NBN services delivered over a fibre service, like FTTP and HFC, will not be drastically affected by your distance from the exchange. The biggest effect on those services will be the provider’s backhaul capacity and contention ratios. So like many other things in life, with NBN you get what you pay for.
NBN offers a significant improvement over ADSL but it is not a Business Grade Service.
Fibre to the Node is a different story altogether. Fibre to the Node (FTTN) means the Internet service is on Fibre from the POI to the Node in the street. From the Node to the Premises, the service is delivered over a single copper wire, so all of the issue’s that effect ASL come into play. If you are more than 500m from the Node your service speed can be impacted dramatically. On FTTN you are subject to all the weather, poor quality copper and transmission loss issues that can affect ADSL.
All NBN Internet services are residential grade services. Yes you can get a Static IP, but there are no repair SLAs on down time and no bandwidth guarantees.
SHDSL OVER COPPER
MAXIMUM AVAILABLE DOWNLOAD SPEED 60MBPS – MAXIMUM UPLOAD SPEED 60MBPS
TYPICAL REAL LIFE SPEEDS = 80-90% OF ORDERED SPEED
Copper based Ethernet SHDSL services are very popular. To deliver an Ethernet over copper service, multiple copper phone lines are bonded together to deliver a more robust and higher capacity Internet service. These SHDSL services are bonded to a Network termination Unit at your site. These services are also commonly known as SHDSL (Symmetrical High Speed Subscriber Data Link). SHDSL offers symmetrical upload and down load speeds up to a theoretical maximum of around 80/80mbps. The most popular and common services are 10/10mbps or 20/20mbps. Costing between $249 and $799 a month, SHDSL Ethernet services over copper offer a business grade service with synchronous upload speeds on a lower budget than Fibre.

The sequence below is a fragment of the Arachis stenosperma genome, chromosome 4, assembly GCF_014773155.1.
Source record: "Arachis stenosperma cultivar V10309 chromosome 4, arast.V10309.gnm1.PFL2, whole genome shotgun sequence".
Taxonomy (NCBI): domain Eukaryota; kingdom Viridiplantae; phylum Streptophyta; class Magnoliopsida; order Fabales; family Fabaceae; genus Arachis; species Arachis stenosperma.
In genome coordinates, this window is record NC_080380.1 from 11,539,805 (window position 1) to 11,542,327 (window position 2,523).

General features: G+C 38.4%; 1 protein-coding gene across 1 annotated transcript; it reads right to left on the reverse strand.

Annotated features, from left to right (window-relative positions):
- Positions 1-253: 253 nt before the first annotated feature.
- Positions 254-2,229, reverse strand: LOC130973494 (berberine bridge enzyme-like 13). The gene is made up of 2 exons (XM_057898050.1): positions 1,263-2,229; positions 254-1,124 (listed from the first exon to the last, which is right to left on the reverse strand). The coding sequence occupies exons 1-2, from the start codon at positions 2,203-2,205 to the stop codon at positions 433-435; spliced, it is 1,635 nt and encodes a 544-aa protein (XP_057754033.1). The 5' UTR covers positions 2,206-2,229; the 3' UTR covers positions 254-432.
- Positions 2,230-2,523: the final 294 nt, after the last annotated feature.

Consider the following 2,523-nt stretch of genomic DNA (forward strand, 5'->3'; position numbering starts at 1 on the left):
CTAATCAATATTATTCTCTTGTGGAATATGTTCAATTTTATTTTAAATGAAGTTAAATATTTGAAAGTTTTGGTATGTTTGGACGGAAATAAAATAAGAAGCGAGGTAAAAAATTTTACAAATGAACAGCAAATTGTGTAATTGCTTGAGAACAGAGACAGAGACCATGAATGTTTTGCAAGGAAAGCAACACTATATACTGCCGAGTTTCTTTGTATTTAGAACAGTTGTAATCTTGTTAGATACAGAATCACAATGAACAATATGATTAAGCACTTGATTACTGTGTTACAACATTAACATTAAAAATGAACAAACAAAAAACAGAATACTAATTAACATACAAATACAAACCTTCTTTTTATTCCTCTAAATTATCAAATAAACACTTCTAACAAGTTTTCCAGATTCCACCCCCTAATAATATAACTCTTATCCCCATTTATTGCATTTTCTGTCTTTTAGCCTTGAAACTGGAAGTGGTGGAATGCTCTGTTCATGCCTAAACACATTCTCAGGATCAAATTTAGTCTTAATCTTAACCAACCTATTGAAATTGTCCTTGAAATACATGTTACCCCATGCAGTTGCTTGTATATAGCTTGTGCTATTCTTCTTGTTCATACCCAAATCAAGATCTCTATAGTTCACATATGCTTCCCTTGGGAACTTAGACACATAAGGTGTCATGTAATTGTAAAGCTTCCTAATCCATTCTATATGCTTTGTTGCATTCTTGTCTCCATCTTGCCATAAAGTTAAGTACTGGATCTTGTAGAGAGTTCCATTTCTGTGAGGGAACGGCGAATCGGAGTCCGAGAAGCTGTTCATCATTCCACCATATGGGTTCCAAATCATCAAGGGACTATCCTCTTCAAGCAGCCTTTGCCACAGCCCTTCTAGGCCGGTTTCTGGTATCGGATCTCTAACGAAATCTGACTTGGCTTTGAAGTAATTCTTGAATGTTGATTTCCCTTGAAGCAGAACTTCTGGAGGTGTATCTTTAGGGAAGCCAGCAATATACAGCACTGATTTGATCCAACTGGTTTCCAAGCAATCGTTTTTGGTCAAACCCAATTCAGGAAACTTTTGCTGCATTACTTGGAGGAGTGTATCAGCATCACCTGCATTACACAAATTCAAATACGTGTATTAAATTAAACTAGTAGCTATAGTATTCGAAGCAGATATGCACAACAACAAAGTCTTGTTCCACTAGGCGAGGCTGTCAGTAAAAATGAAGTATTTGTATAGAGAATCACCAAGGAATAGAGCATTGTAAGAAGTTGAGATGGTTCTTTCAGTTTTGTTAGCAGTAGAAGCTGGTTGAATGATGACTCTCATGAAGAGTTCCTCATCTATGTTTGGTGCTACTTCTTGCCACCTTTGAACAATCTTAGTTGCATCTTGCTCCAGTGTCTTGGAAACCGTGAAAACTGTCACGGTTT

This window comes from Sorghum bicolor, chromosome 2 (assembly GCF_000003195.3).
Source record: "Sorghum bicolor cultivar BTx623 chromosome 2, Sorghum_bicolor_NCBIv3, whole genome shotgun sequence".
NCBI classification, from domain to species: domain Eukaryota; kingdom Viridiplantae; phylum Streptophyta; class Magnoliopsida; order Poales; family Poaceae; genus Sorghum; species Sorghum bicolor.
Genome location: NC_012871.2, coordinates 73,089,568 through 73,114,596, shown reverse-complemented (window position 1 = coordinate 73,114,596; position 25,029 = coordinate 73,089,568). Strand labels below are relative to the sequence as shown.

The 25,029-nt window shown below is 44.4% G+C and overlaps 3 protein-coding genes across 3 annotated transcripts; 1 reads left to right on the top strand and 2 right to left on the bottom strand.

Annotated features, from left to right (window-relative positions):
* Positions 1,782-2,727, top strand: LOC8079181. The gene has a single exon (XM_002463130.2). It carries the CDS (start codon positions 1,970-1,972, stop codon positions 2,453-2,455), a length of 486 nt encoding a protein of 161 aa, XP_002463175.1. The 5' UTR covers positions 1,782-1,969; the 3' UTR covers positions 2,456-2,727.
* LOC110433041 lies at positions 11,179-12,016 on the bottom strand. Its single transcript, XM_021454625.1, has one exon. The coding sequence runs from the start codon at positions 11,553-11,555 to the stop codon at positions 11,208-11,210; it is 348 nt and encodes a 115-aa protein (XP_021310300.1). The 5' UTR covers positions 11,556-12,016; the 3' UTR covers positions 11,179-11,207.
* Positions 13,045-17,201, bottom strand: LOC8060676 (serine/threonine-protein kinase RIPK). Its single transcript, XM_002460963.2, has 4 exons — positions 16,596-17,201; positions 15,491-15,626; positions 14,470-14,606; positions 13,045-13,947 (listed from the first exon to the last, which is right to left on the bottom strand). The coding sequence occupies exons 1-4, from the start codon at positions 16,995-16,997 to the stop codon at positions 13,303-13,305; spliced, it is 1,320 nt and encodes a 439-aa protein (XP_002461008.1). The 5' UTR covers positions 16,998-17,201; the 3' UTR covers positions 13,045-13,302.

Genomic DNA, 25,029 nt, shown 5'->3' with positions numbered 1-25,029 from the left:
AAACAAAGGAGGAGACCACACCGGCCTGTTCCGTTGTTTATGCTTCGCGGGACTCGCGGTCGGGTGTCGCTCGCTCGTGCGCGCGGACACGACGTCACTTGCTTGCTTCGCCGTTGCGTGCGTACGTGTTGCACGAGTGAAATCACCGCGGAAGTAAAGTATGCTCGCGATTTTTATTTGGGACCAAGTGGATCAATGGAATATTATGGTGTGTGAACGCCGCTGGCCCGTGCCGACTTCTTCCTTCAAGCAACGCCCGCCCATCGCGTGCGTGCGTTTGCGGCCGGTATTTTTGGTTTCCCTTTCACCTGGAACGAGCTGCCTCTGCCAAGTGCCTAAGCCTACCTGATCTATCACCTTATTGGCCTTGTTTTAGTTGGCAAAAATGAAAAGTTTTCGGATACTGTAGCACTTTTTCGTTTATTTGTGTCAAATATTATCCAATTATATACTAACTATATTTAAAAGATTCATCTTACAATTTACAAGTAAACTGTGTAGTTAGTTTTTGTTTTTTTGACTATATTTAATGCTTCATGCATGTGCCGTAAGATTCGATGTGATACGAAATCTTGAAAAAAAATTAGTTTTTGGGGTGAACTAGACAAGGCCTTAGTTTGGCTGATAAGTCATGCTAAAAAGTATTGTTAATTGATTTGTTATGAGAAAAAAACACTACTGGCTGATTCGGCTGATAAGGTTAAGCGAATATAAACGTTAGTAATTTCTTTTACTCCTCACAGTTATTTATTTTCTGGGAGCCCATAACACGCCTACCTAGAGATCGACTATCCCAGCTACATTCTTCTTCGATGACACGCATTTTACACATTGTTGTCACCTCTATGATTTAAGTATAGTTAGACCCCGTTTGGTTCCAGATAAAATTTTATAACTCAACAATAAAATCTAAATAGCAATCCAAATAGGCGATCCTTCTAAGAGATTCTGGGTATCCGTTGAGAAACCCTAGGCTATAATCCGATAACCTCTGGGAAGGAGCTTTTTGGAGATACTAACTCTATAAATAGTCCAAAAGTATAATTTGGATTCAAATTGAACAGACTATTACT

There are 3 SHDSL services on offer, BDSL from Telstra (more expensive than Fibre, not as fast as fibre and because of this therefore not covered here) EFM and MBE. All Ethernet over Copper services run over the same technology but with some differences in how they are delivered.
EFM BUSINESS INTERNET
EFM is delivered over 4, 6 or 8 Wires. Speeds are up to 20/20mbps. You nominate the number of wires you want to be installed based on your budget and the estimated speed for that service at your site. The big difference here is that regardless of the number of wire services you order, what you get is what you get. For example, if you order 4 wires and the estimated speed is 7mbps, but only 4mbps can be delivered, then there is no recourse with EFM. You have a 4 wire service delivering 4mb and that’s it.
Of course you can always submit a speed inquiry and if there is anything that can be done to bring the speed up, it will be done but there is no guarantee on this service type. EFM is really the starting point for business internet .
MBE BUSINESS INTERNET
MBE is slightly different in that if you order a 10/10mb or 20/Mbps MBE service, the carrier will continue to put copper lines in (up to a maximum of 8 lines or 16 wires) to get the full 10mb speeds. The full ordered speed should be delivered at handover. The installation process for MBE and EFM are explained in detail in our MBE and EFM installation process notes. Ask your Next Telecom contact for the install notes if you are considering these products.
Ethernet over Copper services over a business Internet service on a lower budget than Fibre.
It is important to remember that the speed on an SHDSL service is measured at the Network Termination Unit (NTU) so the actual useable speed will be less. The router settings will drag down the speed and if you have a Firewall in place, which will also reduce the speed. It’s not uncommon for a 10mb service at the NTU to drop to 8 or 9mb at the router/firewall. If you really crank up the Firewall it can drop the speed dramatically.
Over time copper can degrade, so no carriers will guarantee bandwidths at the full speed over a copper based service. EFM has no Guarantee and MBE has an 80% bandwidth warranty. One downside with these services is that there is no rebate for outages. Because the most common cause of any issue is the underlying copper, and the services are carried over Telstra copper, there is no rebate in the event of an outage.
What does SHDSL over Copper cost? A non guaranteed EFM 4 Wire is $249 a month and a 8 Wire service $349 a month. A guaranteed 10/10mb MBE is $419 a month and 20/20mb is $479 a month. This means a quality 10/10mb MBE service would cost under $2 per person per business day for a 10 person office.